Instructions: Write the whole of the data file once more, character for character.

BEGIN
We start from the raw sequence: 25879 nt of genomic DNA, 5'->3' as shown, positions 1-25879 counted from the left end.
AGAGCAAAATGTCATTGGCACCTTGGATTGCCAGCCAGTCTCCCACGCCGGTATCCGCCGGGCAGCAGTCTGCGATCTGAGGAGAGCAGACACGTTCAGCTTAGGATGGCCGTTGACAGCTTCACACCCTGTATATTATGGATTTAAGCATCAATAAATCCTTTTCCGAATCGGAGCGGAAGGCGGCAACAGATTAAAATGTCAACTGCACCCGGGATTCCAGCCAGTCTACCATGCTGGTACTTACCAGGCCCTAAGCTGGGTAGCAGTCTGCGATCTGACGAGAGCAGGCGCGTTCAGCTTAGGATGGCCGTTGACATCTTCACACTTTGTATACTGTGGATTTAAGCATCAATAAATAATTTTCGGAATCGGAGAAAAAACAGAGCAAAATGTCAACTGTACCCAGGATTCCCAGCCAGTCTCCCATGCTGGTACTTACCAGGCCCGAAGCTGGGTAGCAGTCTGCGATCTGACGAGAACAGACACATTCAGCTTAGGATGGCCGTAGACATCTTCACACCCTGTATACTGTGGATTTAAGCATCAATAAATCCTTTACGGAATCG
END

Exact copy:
We start from the raw sequence: 25879 nt of genomic DNA, 5'->3' as shown, positions 1-25879 counted from the left end.
AGAGCAAAATGTCATTGGCACCTTGGATTGCCAGCCAGTCTCCCACGCCGGTATCCGCCGGGCAGCAGTCTGCGATCTGAGGAGAGCAGACACGTTCAGCTTAGGATGGCCGTTGACAGCTTCACACCCTGTATATTATGGATTTAAGCATCAATAAATCCTTTTCCGAATCGGAGCGGAAGGCGGCAACAGATTAAAATGTCAACTGCACCCGGGATTCCAGCCAGTCTACCATGCTGGTACTTACCAGGCCCTAAGCTGGGTAGCAGTCTGCGATCTGACGAGAGCAGGCGCGTTCAGCTTAGGATGGCCGTTGACATCTTCACACTTTGTATACTGTGGATTTAAGCATCAATAAATAATTTTCGGAATCGGAGAAAAAACAGAGCAAAATGTCAACTGTACCCAGGATTCCCAGCCAGTCTCCCATGCTGGTACTTACCAGGCCCGAAGCTGGGTAGCAGTCTGCGATCTGACGAGAACAGACACATTCAGCTTAGGATGGCCGTAGACATCTTCACACCCTGTATACTGTGGATTTAAGCATCAATAAATCCTTTACGGAATCG